Wednesday, November 19, 2008
St. Innocent Press was founded in January, 2006 in Middlebury, Indiana with the blessing of His Grace, Bishop Peter of Cleveland (ROCOR) and with the goal of filling some of the gaps in English-language Orthodox Literature. As a convert to Orthodoxy, a father of two young children, a parish priest, and a graduate of a Russian-language seminary, it was clear to me that not only did many good books written in Russian need to be translated, but that the Orthodox Christian culture which permeates Russia (and Serbia, and Greece, and Georgia, and...) needed to be sown among English-speaking believers. We chose St. Innocent, Metropolitan of Moscow to be our heavenly protector due to his extraordinary missionary zeal. By his prayers, may the spiritual fruit of this press be bountiful!" For more information see: http://www.stinnocentpress.com/
Monday, November 10, 2008
"Living Icons presents an intimate portrait of holiness as exemplified in the lives and thoughts of ten people of faith in the Eastern Orthodox Church. In this inspiring volume, Michael P. Plekon introduces readers to a diverse and unusual group of men and women who strove to put the Gospel of Christ into action in their lives. The "living icons" Plekon describes were, among other things, priests, theologians, writers, and caregivers to the homeless and poor. One was an artist who became the greatest icon painter in this century; another was assassinated for his teachings in post-Soviet Russia. These remarkable people of faith lived through times of great suffering: forced emigration, the Great Depression, World War II, and the Cold War. Many of them were criticized, if not condemned, by ecclesiastical opponents and authorities. yet each demonstrate a unique pattern for holiness, illustrating that the path to sainthood is open to all. With the fall of state socialism, Eastern Orthodox churches and monasteries are being reopened and receiving renewed interest from believers and nonbelievers alike. Plekon calls to our attention people like Saint Seraphim of Sarov (1759-1832), a monk, mystic, counselor, healer, and visionary; Father Alexander Man (1935-1990), a Russian whose writings after Glasnost ultimately led to his tragic assassination; Mother Maria Skobtsova (1891-1945), a painter, poet, and political activist who was killed in a concentration camp for hiding her Jewish neighbors; and Father Lev Gillet (1893-1980), one of the twentieth century's greatest spiritual teachers. Living Icons, which includes a foreword by Lawrence S. Cunningham, brings to life the beautiful, and often unfamiliar, spirituality of the Eastern Orthodox Church through some of its most remarkable members. It shows with simplicity and clarity that Christ and the Gospel are often manifested in extraordinary ways in the lives of ordinary people. " See: http://undpress.nd.edu/book/P00777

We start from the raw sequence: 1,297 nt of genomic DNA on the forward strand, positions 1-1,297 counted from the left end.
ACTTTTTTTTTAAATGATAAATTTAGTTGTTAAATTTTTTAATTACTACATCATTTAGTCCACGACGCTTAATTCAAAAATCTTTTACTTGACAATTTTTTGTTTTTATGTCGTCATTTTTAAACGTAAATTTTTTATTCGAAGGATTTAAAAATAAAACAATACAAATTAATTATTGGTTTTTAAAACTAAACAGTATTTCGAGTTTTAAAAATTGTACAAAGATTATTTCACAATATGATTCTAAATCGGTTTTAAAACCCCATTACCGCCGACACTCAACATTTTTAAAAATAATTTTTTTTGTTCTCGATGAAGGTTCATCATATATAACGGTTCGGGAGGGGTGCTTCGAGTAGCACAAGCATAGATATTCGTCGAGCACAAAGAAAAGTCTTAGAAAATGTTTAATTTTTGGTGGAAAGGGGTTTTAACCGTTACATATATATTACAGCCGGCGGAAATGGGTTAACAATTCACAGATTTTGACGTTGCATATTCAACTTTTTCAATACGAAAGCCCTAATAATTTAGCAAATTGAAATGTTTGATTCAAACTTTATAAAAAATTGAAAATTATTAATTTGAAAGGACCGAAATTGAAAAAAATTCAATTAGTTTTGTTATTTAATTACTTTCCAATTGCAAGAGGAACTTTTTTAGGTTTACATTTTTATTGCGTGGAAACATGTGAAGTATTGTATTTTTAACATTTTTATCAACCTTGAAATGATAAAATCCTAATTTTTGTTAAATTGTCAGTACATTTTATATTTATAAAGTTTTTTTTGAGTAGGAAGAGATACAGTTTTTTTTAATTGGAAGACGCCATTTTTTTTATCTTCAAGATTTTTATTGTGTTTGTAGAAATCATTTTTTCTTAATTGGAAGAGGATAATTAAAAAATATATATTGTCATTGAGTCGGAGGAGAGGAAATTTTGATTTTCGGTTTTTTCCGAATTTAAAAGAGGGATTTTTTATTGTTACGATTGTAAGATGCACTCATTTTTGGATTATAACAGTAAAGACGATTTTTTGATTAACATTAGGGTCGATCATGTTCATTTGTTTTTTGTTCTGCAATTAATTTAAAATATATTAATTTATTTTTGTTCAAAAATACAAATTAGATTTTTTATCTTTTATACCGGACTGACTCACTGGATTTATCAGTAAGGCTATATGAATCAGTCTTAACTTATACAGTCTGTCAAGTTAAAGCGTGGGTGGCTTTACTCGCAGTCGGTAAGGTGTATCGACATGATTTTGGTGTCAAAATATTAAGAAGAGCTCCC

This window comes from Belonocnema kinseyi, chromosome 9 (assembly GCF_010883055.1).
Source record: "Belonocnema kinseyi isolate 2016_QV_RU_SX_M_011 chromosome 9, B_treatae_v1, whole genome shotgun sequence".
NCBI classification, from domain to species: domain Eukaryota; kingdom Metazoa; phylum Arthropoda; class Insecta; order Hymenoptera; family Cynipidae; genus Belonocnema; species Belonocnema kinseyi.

Friday, November 7, 2008
"The Divine Liturgy is a great mystery, but this does not justify the ignorance of the people concerning what is taking place in it, what is its purpose, what are the benefits derived from it, what should our participation be, etc. In the pages of The Heavenly Banquet (THB) one will find both concise and expanded answers to these and other important questions, the end result of which is a fuller, more rewarding and more meaningful participation in the Divine Liturgy. By reading the Introduction alone, one is introduced into the inexhaustible riches of the Divine Liturgy. But THB goes on, in its more than 300 dense pages that follow, to provide answers to a multiplicity of questions. Why do we pray for our armed forces? The question leads to a brief examination of the issue of war. The petition, For favorable weather leads to an exploration of the issue of God’s involvement in the world. Praying for the dead leads to a study on the souls, remembering the bishop leads to a brief study of the bishop’s role in the Church, calling God Father leads to an excursion on the first person of the Holy Trinity, and praying for healing leads to a study on miracles. Many other issues are addressed in a similar fashion, including suffering, grace, intercession and veneration of saints, inspiration, judgment, open communion, significance of dogma, and so on."
For more information on this unique book and its author, Fr. Emmanuel Hatzidakis,